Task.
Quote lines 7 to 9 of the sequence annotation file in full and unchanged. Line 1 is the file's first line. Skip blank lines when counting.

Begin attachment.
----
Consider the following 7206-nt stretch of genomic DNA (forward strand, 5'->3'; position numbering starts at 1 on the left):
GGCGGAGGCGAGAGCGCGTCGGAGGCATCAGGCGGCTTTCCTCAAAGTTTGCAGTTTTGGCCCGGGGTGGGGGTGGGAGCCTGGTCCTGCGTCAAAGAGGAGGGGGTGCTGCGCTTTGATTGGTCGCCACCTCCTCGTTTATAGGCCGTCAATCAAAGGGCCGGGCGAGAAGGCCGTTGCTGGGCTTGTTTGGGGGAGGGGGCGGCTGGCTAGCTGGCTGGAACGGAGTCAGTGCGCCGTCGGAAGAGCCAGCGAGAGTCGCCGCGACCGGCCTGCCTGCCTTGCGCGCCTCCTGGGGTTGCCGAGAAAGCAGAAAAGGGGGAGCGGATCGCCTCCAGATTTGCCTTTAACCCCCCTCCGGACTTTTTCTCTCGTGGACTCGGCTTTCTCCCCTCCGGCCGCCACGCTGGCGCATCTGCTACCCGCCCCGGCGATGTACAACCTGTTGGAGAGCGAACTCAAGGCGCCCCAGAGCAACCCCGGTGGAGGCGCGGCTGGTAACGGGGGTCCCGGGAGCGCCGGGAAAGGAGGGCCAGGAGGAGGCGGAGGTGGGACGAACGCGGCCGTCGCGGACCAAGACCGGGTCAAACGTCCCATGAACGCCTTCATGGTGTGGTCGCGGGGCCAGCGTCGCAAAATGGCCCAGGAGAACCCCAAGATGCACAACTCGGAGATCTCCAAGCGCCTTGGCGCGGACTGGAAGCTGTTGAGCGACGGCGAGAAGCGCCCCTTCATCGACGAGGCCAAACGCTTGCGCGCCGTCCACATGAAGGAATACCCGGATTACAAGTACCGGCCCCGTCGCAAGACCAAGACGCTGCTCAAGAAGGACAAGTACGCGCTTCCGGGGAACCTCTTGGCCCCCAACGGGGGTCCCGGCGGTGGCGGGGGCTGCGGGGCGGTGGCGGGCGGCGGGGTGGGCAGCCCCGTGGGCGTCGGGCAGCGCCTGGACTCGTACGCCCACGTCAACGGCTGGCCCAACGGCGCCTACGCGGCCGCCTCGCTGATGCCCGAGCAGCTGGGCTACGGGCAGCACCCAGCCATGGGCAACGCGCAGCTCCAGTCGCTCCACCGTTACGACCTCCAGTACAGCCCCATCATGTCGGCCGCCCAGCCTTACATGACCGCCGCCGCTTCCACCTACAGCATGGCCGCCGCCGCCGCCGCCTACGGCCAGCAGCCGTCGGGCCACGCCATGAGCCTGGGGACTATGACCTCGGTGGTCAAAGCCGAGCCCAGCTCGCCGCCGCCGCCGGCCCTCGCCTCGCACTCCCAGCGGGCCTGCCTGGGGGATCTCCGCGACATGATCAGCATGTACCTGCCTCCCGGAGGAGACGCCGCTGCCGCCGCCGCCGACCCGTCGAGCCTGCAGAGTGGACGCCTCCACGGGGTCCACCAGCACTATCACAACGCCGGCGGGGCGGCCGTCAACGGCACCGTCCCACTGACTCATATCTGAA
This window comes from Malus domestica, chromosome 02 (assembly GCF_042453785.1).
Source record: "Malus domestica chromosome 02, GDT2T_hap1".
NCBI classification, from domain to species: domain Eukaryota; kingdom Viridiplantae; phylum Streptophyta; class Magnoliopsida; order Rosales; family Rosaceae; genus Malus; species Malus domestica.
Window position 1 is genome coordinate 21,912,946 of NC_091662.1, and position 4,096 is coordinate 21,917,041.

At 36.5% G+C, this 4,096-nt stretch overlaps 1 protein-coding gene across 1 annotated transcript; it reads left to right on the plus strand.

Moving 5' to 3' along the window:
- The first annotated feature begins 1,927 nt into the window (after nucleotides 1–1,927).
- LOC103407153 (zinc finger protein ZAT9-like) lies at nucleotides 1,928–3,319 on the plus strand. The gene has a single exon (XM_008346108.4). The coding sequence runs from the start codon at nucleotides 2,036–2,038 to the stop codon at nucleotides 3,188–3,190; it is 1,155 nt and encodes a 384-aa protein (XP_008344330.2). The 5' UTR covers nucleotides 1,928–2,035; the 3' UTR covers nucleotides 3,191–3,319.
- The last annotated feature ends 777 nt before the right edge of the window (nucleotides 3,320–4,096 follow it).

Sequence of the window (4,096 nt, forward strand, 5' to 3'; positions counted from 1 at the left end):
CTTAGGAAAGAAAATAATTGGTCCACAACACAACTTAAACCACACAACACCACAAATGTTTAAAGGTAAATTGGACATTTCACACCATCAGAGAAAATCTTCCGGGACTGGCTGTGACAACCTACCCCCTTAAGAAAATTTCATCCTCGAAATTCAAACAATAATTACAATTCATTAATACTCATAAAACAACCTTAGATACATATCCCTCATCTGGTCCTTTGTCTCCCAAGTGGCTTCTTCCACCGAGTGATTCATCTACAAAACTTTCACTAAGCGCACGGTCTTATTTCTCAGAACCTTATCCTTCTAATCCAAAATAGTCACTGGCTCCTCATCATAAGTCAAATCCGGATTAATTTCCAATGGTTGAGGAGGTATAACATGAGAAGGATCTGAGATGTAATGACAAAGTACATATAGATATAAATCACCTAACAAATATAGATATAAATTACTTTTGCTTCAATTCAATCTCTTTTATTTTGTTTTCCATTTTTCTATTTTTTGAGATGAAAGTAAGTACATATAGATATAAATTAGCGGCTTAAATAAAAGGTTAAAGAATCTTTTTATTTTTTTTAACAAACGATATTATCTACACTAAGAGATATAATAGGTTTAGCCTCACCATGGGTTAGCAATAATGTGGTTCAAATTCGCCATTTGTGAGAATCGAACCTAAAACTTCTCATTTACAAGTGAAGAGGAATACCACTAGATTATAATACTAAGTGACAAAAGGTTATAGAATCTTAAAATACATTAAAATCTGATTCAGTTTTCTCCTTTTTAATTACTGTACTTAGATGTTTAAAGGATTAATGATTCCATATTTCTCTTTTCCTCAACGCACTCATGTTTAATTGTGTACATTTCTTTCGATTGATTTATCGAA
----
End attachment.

At 36.5% G+C, this 4,096-nt stretch overlaps 1 protein-coding gene across 1 annotated transcript; it reads left to right on the plus strand.

Moving 5' to 3' along the window:
- The first annotated feature begins 1,927 nt into the window (after nucleotides 1–1,927).